Curious about brown spots on your steak? Well I was, especially being that I had just purchased my steak 4 days prior and still had 4 days until the expiration date.
So I did some searching…
“Actually when the meat is slightly brown, that is the best time to cook it. I knew a butcher that told me that the meat is more tender and better tasting.”
“The brown spots are caused by the iron in blood turning rusty. It just means the meat is starting to break down and decay. As long as there is no bad smell, it’s been kept in the fridge, and is no more than a few days old it will be fine to cook and eat. In fact, letting beef mature in this way is the best way to tenderize it.”
“If you press your finger into the meat the meat should spring back into its original shape and you will not see an indent. If it is old and press your finger into the meat and remove your finger, you will see the indentation is still there, then it is bad. If it comes back slowly but you still see a sign of the imprint, then it is somewhat old.”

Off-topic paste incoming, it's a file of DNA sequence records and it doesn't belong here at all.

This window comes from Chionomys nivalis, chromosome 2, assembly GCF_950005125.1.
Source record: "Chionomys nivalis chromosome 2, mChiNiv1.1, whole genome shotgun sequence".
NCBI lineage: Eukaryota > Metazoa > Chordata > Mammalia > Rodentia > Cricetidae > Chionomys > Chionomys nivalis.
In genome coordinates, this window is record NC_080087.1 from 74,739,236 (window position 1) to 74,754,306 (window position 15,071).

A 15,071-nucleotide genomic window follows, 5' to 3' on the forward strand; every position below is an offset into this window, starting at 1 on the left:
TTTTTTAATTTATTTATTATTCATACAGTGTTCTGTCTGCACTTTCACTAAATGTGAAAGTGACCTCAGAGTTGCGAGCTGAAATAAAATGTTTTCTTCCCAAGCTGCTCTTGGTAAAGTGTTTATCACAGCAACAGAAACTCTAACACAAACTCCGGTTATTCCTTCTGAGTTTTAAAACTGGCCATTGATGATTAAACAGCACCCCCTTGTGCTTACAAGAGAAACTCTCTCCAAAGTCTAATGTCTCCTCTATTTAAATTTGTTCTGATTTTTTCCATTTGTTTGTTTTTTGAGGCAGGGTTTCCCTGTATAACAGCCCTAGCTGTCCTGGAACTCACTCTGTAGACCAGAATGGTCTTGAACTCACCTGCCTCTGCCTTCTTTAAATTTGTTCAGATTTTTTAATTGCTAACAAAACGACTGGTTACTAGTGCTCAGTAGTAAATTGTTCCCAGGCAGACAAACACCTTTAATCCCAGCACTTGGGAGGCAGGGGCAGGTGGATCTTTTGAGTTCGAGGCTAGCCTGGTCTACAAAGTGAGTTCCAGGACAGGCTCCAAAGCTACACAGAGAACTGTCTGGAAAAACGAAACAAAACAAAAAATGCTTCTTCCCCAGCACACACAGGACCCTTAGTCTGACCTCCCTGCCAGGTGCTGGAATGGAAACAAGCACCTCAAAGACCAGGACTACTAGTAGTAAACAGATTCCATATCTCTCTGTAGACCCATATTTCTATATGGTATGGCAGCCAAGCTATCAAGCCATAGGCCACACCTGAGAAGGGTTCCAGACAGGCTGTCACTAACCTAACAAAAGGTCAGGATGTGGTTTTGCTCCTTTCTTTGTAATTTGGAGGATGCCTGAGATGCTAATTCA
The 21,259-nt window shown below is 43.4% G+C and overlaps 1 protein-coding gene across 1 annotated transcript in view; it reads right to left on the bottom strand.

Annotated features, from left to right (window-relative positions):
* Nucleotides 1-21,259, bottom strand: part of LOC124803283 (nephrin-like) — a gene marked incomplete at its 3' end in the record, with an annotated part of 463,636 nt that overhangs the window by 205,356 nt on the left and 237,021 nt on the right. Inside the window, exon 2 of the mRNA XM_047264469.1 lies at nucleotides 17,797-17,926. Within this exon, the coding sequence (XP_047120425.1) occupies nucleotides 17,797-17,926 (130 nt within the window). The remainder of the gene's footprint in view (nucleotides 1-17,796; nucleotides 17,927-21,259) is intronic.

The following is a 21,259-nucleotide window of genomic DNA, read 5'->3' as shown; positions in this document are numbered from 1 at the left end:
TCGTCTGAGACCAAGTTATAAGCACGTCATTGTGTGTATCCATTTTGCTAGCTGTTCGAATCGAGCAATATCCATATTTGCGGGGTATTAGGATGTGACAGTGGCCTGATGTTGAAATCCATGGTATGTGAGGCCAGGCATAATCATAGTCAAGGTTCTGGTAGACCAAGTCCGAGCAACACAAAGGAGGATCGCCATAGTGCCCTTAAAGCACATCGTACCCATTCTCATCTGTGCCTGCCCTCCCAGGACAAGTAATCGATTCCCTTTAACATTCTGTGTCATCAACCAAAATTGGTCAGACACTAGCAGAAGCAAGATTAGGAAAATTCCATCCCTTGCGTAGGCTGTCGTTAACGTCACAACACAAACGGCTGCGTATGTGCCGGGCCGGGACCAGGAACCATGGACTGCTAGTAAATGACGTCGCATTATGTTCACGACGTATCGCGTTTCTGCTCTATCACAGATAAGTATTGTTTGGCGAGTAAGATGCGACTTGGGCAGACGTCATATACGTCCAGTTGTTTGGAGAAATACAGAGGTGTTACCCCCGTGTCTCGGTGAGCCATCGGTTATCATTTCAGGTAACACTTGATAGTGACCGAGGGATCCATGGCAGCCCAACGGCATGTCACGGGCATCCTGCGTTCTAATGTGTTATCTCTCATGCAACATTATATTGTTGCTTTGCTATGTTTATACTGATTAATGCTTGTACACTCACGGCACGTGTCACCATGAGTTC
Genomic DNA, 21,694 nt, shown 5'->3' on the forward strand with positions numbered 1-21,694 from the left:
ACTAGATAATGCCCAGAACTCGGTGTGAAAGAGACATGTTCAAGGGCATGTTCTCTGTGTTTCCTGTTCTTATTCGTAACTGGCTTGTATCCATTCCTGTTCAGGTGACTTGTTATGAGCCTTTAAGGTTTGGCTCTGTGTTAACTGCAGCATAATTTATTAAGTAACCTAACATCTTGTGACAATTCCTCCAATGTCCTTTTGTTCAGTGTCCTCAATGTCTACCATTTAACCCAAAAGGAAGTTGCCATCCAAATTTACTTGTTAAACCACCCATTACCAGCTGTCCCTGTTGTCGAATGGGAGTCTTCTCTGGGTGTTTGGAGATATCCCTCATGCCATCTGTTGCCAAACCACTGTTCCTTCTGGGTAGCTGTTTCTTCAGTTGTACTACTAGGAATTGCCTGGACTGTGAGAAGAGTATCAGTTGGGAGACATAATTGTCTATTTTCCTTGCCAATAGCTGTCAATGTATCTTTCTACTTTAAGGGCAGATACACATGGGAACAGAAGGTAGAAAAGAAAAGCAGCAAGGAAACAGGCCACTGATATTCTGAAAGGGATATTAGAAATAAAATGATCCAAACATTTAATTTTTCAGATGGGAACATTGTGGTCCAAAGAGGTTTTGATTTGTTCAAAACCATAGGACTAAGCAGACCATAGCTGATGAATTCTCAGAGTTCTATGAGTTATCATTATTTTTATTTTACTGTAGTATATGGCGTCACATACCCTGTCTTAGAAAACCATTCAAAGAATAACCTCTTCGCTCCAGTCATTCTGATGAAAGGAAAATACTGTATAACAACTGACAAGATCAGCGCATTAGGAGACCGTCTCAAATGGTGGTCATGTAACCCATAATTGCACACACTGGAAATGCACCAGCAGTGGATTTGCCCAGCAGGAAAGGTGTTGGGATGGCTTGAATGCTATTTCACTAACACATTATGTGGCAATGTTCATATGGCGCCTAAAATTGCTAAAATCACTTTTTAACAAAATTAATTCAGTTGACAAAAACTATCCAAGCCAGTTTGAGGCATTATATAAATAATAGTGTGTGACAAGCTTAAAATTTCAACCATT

“Beef muscle meat not exposed to oxygen (in vacuum packaging, for example) is a burgundy or purplish color. After exposure to the air for 15 minutes or so, the myoglobin receives oxygen and the meat turns bright, cherry red.
After beef has been refrigerated about 5 days, it may turn brown due to chemical changes in the myoglobin. Beef that has turned brown during extended storage may be spoiled, have an off-odor, and be tacky to the touch.”
SO, all in all, smell your beef…but brown spots don’t necessarily mean it has gone bad. Heat also kills bacteria…so just don’t eat raw meat.